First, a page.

Open Access Te Herenga Waka-Victoria University of Wellington
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'Connecting to Disasters": The Critical Success Factors of Mobile Phone Utilisation within Disaster Management Operations: The Case of Vanuatu

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Version 1 2021-11-12, 14:14
posted on 2023-03-14, 23:30 authored by Donald, Simon

This study was an endeavour to contribute to the understanding of mobile phone use in disaster management. The main purpose of the study is to identify the factors necessary for mobile phones to successfully facilitate communication and information dissemination in disaster management operations in Vanuatu, which is viewed as a region experiencing significant risks to natural disasters, as well as a rapidly expanding mobile phone industry. The research uses qualitative data collected through semi-structured interviews from two months of fieldwork in Vanuatu. Interviews were conducted with participants sourced from mobile phone providers, civil society organisations, government departments, and Vanuatu communities. The research revealed a set of 16 critical success factors that affirmed a number of conclusions drawn from the literature but also revealed information unique to the Vanuatu context. The emerging factors necessary for mobile phone success were developed into a top-down framework with four categories. At the top, factors at the ‘Government Level’ highlighted the need for government leadership and ‘ownership’, particularly in ‘policy formulation’ and ‘sanctioning’ of disseminated information. Below this, key stakeholder groups involved in mobile phones and disaster management make up the ‘Stakeholder Level’, where there was a critical need for ‘communication’, ‘alignment’ and ‘collaboration’ between these groups. Stakeholder groups also need effective ‘staff training’, and a clear understanding of their ‘roles and responsibilities’ surrounding the mobile phone application. The means that enable stakeholders to operate this process make up the ‘Technology Level’, where critical factors include an ‘extensive network’ containing ‘resilient infrastructure’ with swift ‘maintenance and repair processes’. Finally, at the grassroots, community members make up the ‘User Level’. For users mobile phones must be both ‘affordable’ and ‘easy to use’, they also need ‘electricity access’ to meet phone charging needs, as well as knowledge of local areas with sufficient ‘network access’. These results reveal the importance of addressing ways to improve mobile phone use in disaster management. Mobile phones are now the most widely used information communication technology in Vanuatu, so improving their effectiveness in disaster management operations is important and could have significant implications for communities that are vulnerable to natural disaster hazards.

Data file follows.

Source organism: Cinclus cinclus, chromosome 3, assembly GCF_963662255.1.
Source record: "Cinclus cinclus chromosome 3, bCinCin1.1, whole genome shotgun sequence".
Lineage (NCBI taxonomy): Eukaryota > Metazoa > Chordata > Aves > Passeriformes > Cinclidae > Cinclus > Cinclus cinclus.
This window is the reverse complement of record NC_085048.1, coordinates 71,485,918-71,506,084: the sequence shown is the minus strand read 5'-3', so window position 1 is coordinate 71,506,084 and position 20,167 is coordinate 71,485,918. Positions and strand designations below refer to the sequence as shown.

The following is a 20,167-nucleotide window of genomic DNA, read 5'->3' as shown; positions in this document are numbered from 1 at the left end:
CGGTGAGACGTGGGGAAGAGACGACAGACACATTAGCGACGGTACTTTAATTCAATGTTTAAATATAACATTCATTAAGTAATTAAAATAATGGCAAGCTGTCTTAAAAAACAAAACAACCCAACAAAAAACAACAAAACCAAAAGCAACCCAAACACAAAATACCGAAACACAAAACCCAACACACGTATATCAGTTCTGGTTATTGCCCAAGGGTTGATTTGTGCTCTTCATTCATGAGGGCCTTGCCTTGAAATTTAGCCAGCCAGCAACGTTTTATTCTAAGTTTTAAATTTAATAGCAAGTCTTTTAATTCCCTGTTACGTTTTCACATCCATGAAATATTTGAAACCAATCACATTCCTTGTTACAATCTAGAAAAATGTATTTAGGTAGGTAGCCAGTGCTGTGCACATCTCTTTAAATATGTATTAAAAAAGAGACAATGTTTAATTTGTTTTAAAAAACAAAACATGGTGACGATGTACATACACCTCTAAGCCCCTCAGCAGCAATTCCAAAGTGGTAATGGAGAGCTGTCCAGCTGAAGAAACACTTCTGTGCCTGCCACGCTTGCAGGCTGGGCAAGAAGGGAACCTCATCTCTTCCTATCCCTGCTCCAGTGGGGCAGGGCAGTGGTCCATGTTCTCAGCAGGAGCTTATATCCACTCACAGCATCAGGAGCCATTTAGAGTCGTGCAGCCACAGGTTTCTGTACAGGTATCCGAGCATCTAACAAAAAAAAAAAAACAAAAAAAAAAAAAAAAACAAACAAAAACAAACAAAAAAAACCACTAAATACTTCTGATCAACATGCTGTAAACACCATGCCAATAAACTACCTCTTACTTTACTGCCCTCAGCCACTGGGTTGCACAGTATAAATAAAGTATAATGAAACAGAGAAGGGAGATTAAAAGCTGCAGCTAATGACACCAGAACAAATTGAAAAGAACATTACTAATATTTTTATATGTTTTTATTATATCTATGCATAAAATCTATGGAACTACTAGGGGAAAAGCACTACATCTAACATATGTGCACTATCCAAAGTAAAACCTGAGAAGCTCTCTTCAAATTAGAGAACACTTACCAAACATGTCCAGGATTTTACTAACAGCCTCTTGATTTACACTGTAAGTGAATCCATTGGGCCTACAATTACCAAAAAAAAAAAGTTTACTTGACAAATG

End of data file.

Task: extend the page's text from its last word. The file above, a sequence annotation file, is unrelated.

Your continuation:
Copyright Date


Date of Award



Te Herenga Waka—Victoria University of Wellington

Rights License

Author Retains Copyright

Degree Discipline

Development Studies

Degree Grantor

Te Herenga Waka—Victoria University of Wellington

Degree Level


Degree Name

Master of Development Studies

Victoria University of Wellington Item Type

Awarded Research Masters Thesis



Victoria University of Wellington School

School of Geography, Environment and Earth Sciences


Yoong, Pak